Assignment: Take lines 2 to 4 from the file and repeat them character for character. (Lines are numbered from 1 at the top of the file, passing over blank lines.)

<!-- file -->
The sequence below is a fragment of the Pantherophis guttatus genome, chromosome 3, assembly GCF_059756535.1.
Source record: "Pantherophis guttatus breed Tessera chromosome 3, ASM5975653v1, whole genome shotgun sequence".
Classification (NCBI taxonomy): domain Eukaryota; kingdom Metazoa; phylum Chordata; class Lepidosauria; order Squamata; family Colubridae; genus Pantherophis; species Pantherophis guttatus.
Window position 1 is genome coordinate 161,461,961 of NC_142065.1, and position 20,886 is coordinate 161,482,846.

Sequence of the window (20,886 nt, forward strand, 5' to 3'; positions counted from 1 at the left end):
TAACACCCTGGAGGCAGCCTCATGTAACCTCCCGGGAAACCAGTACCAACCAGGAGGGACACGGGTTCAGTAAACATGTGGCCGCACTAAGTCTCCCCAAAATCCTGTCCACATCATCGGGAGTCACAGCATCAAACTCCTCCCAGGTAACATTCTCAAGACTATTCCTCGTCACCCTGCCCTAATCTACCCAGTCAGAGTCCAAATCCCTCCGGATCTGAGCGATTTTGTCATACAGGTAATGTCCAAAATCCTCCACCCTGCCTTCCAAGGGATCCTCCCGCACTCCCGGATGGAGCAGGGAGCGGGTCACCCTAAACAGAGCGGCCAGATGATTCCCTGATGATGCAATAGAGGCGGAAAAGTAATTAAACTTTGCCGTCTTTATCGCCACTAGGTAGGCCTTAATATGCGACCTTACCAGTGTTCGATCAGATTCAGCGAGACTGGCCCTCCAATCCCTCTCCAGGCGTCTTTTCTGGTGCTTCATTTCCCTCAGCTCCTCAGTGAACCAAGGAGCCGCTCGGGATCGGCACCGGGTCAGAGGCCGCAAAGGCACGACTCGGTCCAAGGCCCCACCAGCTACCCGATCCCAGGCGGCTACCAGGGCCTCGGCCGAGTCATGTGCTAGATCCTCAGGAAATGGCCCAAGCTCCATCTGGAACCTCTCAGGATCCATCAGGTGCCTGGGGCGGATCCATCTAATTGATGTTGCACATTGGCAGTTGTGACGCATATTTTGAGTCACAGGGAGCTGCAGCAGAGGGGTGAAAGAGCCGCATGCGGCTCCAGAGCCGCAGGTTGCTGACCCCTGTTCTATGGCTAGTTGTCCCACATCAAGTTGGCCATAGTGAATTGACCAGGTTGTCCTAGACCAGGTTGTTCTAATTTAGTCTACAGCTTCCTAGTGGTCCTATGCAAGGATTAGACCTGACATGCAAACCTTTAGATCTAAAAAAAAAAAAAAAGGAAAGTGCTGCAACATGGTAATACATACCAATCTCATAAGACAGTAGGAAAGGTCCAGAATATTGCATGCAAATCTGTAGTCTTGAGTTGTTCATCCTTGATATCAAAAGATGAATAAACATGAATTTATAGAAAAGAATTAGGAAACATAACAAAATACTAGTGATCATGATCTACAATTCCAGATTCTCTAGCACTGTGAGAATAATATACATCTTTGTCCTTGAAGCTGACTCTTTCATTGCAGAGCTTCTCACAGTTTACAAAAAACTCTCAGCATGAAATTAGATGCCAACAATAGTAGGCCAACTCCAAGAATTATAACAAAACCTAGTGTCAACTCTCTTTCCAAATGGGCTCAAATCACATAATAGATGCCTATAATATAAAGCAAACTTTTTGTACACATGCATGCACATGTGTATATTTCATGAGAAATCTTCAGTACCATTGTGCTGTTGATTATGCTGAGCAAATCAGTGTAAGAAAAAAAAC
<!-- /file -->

Source record: "Pantherophis guttatus breed Tessera chromosome 3, ASM5975653v1, whole genome shotgun sequence".
Classification (NCBI taxonomy): domain Eukaryota; kingdom Metazoa; phylum Chordata; class Lepidosauria; order Squamata; family Colubridae; genus Pantherophis; species Pantherophis guttatus.
Window position 1 is genome coordinate 161,461,961 of NC_142065.1, and position 20,886 is coordinate 161,482,846.